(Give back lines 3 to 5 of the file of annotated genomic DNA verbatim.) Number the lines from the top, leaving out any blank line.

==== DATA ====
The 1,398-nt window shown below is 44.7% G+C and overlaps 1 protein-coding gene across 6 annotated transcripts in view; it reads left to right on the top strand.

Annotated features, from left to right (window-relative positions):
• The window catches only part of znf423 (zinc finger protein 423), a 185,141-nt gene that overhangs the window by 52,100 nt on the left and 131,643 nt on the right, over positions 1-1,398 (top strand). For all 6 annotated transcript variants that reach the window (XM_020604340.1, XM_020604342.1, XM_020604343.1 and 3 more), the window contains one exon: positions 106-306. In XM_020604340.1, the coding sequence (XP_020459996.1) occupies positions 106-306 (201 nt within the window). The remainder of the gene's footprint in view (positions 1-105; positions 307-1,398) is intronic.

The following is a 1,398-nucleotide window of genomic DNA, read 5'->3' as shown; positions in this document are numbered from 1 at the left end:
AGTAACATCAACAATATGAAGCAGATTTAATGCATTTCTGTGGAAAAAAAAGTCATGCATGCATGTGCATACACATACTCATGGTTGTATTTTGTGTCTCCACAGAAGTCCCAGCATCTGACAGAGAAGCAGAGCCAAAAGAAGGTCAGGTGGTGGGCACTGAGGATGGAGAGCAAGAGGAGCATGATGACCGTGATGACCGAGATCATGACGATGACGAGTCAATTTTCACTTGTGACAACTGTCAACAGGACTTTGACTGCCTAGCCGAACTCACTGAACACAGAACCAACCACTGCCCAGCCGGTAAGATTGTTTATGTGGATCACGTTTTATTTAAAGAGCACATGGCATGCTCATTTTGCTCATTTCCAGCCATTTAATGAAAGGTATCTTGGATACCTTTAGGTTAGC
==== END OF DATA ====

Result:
• The window catches only part of znf423 (zinc finger protein 423), a 185,141-nt gene that overhangs the window by 52,100 nt on the left and 131,643 nt on the right, over positions 1-1,398 (top strand). For all 6 annotated transcript variants that reach the window (XM_020604340.1, XM_020604342.1, XM_020604343.1 and 3 more), the window contains one exon: positions 106-306. In XM_020604340.1, the coding sequence (XP_020459996.1) occupies positions 106-306 (201 nt within the window). The remainder of the gene's footprint in view (positions 1-105; positions 307-1,398) is intronic.

The following is a 1,398-nucleotide window of genomic DNA, read 5'->3' as shown; positions in this document are numbered from 1 at the left end:
AGTAACATCAACAATATGAAGCAGATTTAATGCATTTCTGTGGAAAAAAAAGTCATGCATGCATGTGCATACACATACTCATGGTTGTATTTTGTGTCTCCACAGAAGTCCCAGCATCTGACAGAGAAGCAGAGCCAAAAGAAGGTCAGGTGGTGGGCACTGAGGATGGAGAGCAAGAGGAGCATGATGACCGTGATGACCGAGATCATGACGATGACGAGTCAATTTTCACTTGTGACAACTGTCAACAGGACTTTGACTGCCTAGCCGAACTCACTGAACACAGAACCAACCACTGCCCAGCCGGTAAGATTGTTTATGTGGATCACGTTTTATTTAAAGAGCACATGGCATGCTCATTTTGCTCATTTCCAGCCATTTAATGAAAGGTATCTTGGATACCTTTAGGTTAGC